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I am getting bored waiting for the train so I'm thinking whether there can exist a $C^1$ injective map between $\mathbb{R}^2$ and $\mathbb{R}$. It seems to me that the answer is no but I can't find a proof or a counterexample... Can you help me?

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You should make your title more precise: the existence of a map is not a very interesting point :-) –  Mariano Suárez-Alvarez Aug 31 '12 at 16:35
Here is a related question. I think all answers apply to your question. –  David Mitra Aug 31 '12 at 17:19

1 Answer 1

up vote 23 down vote accepted

There is no such map.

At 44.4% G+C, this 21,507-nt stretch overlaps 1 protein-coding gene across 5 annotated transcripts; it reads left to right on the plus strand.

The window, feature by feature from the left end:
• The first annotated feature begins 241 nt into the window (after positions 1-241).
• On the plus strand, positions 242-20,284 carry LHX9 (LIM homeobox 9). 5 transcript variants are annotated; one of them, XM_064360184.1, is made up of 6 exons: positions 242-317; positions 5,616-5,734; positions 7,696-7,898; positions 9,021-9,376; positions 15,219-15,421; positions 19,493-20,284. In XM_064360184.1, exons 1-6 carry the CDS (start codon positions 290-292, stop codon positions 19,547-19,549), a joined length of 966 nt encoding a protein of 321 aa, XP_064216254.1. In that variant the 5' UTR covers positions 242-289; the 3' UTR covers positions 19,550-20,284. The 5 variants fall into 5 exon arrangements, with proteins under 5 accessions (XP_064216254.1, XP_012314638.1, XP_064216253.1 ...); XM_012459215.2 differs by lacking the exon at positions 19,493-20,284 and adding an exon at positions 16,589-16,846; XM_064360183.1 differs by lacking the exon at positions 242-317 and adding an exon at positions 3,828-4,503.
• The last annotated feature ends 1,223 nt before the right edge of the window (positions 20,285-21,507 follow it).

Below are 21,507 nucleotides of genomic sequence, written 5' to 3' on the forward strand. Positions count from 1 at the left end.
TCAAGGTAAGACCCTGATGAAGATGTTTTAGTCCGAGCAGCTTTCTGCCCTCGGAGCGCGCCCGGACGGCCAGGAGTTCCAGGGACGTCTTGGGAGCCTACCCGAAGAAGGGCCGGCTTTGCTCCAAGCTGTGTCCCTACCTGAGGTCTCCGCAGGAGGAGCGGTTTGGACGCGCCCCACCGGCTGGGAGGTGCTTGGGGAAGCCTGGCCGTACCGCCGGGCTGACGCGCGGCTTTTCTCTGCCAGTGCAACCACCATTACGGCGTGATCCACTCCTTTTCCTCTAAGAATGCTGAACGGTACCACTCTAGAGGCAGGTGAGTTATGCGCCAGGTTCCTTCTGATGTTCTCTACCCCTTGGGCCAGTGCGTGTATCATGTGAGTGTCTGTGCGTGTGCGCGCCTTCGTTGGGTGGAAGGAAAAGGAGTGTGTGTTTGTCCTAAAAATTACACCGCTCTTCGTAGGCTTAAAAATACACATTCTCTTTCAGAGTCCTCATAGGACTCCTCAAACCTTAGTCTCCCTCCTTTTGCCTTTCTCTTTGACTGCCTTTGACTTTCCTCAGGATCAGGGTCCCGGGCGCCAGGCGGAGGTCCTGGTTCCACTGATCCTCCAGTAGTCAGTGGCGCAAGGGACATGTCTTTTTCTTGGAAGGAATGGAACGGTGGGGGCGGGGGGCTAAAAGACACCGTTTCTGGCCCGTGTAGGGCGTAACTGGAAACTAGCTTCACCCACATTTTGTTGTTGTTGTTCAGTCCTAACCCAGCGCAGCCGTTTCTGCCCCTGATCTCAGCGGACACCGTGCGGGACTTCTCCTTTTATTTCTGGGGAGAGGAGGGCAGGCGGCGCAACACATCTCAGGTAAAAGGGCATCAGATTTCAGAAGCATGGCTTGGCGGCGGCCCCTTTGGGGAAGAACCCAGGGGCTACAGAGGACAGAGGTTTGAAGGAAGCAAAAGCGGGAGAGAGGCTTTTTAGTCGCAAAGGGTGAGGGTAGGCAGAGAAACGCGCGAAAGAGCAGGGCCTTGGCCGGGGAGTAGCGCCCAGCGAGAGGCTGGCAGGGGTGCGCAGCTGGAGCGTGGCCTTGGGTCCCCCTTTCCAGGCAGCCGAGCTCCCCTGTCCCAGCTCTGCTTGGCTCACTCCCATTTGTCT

If $f\colon\mathbb R^2\to\mathbb R$ is continuous then its image is connected, that is an interval in $\mathbb R$. Note that this is a non-degenerate interval since the function is injective.

However if you remove any point from $\mathbb R^2$ it remains connected, however if we remove a point whose image is in the interior of the interval then the image cannot be still connected if the function is injective.

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I'd upvote this if it wouldn't spoil your nice reputation. –  Marc van Leeuwen Aug 31 '12 at 16:20
@MarcvanLeeuwen: I already got a screenshot... :-) –  Asaf Karagila Aug 31 '12 at 16:21
OK there it goes... –  Marc van Leeuwen Aug 31 '12 at 16:23
why if you remove one point the image cannot be connected? Could not be like this $f( \mathbb{R^2} / {x_0}) =(a,b)$ and $f(x_0)=b$ then $f(\mathbb{R^2}) = (a,b]$. I can see that the same argument works if you remove three points from $\mathbb{R^2}$ I have some problems with one. –  clark Aug 31 '12 at 16:34
@clark: Well, you can always choose to remove the points which are not at the end. –  Asaf Karagila Aug 31 '12 at 16:40

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